Care of Baby Animals

By Pat Hoctor

Feeding must be done every 2 - 3 hours around-the-clock until the baby is one week old. You can then start to gradually decrease the feeding to every four hours. At about one and a half to two weeks you can stop all night feedings.

The task of feeding a baby can be accomplished with a baby bottle of appropriate size or a stomach tube, placing the formula directly into the stomach. The tube can accidentally be placed into the lungs so this procedure should only be attempted after a veterinarian or a very experienced person trains you.

Animals should not be cradled like a human infant but should be fed in an upright position.

Never over feed the baby. Don't keep encouraging the baby to eat more. If the baby eats more than it can digest the excess food will spoil in its stomach with an overgrowth of bacteria, causing bloat and diarrhea. This can kill the baby. It is better to underfeed than to overfeed. Give less at more frequent feedings. Meals spaced too far apart encourage overeating.

Hiccups in babies are very common and are not a sign of worms as is commonly believed. Most of the time, hiccups are caused by a muscle spasm of the diaphragm. The diaphragm is a big muscle that separates the chest cavity from the abdomen, which contracts and relaxes to make us breathe. This muscle is controlled by the phrenic nerve and sometimes becomes uncoordinated, causing a muscle spasm which results in hiccups. The parts of a young body are simply getting used to one another and learning to work together.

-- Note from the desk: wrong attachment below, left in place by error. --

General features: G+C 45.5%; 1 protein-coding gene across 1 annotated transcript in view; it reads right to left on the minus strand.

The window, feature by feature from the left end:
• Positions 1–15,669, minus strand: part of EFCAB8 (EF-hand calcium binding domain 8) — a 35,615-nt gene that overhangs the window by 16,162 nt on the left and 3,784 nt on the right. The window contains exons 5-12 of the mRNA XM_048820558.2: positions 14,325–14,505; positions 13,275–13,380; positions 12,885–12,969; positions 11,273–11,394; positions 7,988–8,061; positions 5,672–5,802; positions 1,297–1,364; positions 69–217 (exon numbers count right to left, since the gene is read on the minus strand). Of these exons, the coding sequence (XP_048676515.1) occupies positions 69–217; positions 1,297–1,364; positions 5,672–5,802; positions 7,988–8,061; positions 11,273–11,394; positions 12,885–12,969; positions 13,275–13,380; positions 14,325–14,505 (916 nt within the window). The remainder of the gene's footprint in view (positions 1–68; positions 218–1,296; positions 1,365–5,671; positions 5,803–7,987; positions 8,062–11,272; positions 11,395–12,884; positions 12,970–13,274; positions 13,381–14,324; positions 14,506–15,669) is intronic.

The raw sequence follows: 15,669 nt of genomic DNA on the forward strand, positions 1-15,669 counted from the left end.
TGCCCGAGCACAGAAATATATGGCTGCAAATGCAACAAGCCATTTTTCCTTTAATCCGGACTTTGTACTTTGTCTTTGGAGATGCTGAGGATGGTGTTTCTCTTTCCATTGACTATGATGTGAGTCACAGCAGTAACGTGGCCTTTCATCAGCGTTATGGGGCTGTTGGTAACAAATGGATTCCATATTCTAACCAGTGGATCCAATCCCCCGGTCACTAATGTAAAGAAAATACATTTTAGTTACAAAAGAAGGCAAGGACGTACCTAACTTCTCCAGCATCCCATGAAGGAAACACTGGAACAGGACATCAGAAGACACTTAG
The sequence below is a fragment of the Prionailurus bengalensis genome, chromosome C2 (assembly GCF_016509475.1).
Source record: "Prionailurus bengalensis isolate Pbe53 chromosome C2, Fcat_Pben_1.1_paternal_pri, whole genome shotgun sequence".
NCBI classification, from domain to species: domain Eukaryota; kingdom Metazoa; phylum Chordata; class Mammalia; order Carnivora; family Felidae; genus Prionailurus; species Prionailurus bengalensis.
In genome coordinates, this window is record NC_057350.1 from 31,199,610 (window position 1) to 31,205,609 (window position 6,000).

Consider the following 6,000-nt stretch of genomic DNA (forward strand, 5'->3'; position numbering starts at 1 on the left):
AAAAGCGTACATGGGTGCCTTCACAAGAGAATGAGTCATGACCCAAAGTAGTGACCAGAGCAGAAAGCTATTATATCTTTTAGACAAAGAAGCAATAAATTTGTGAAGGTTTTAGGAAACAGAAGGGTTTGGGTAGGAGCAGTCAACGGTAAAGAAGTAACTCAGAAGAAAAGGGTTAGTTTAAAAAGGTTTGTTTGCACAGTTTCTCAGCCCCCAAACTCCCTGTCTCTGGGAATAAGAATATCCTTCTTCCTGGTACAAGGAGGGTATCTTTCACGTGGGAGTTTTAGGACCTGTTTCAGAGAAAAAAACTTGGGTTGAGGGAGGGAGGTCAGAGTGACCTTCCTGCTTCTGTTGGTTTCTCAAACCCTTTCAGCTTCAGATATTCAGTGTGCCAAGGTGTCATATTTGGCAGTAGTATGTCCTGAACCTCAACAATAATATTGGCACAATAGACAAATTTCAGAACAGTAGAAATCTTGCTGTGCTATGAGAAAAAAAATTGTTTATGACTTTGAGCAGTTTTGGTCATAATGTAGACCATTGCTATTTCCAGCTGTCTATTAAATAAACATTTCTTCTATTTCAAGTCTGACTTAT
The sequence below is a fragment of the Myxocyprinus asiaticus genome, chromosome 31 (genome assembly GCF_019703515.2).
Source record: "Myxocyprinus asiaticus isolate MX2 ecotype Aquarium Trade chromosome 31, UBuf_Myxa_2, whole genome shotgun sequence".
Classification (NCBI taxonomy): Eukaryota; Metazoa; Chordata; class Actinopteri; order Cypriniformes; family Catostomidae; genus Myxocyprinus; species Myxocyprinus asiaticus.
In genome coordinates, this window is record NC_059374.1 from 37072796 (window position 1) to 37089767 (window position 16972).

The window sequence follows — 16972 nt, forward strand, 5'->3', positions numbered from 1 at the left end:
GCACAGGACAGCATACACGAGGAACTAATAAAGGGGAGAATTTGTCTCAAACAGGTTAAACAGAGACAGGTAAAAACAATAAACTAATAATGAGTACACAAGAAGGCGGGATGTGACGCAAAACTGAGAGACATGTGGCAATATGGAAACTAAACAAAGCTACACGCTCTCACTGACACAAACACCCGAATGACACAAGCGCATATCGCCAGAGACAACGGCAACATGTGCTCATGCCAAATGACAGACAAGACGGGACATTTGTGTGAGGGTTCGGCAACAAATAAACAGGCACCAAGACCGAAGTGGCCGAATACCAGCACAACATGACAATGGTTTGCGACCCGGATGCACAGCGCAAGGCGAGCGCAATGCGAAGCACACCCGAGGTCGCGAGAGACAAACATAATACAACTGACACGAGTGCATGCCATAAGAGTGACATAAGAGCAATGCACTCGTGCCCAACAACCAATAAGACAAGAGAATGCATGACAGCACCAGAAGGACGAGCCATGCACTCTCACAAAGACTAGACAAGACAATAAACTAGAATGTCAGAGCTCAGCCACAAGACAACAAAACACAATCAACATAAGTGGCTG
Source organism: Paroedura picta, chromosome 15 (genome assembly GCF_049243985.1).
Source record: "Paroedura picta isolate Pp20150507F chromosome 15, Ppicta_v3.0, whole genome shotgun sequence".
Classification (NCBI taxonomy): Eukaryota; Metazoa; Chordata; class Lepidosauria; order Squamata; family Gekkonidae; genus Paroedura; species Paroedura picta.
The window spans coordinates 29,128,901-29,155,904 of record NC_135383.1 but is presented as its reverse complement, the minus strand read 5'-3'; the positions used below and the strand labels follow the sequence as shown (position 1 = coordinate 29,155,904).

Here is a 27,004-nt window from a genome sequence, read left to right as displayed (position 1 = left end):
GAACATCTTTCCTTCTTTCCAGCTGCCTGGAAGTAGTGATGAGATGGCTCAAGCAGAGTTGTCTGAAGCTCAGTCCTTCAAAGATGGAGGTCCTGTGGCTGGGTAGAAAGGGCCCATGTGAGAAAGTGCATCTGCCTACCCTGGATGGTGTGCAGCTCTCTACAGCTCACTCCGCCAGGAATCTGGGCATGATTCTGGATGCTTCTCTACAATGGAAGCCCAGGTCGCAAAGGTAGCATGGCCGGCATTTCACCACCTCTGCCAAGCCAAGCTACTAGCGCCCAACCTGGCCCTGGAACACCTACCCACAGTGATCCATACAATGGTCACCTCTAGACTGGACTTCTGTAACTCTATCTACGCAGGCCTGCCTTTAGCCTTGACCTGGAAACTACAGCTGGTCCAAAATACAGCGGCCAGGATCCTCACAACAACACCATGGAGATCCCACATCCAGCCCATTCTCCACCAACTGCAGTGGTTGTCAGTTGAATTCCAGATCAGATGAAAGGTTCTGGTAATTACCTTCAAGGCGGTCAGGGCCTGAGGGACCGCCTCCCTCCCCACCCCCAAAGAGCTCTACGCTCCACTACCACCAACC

After feeding, the baby must be stimulated to urinate or defecate. One method is by dipping a cotton ball in warm water and rubbing the baby from the rectum to the genitals until the baby eliminates.

Watery stool is a sign of overfeeding. A stool that is too firm can be softened by feeding more or by the addition of three or four drops of Karo syrup to the bottle of formula. Feces should be the consistency of toothpaste, brown in color but never green, which indicates infection.

Urine should be light yellow and thin. If it is thick and orange the baby is dehydrated and the formula should be thinned or the animal fed more frequently.

Babies cannot regulate their own body temperatures so a heat source such as a heating pad or heat light must be provided. However, do not overheat.

Remember an infant that has not received any colostrum from the mother has not produced any antibodies to ward off illness so it must be vaccinated much younger.

And always remember that this is a baby. Babies of all kinds require lots and lots of rest.


copyright ©2018 Animal Finder's Guide!
Phone 812-898-2678 • E-mail: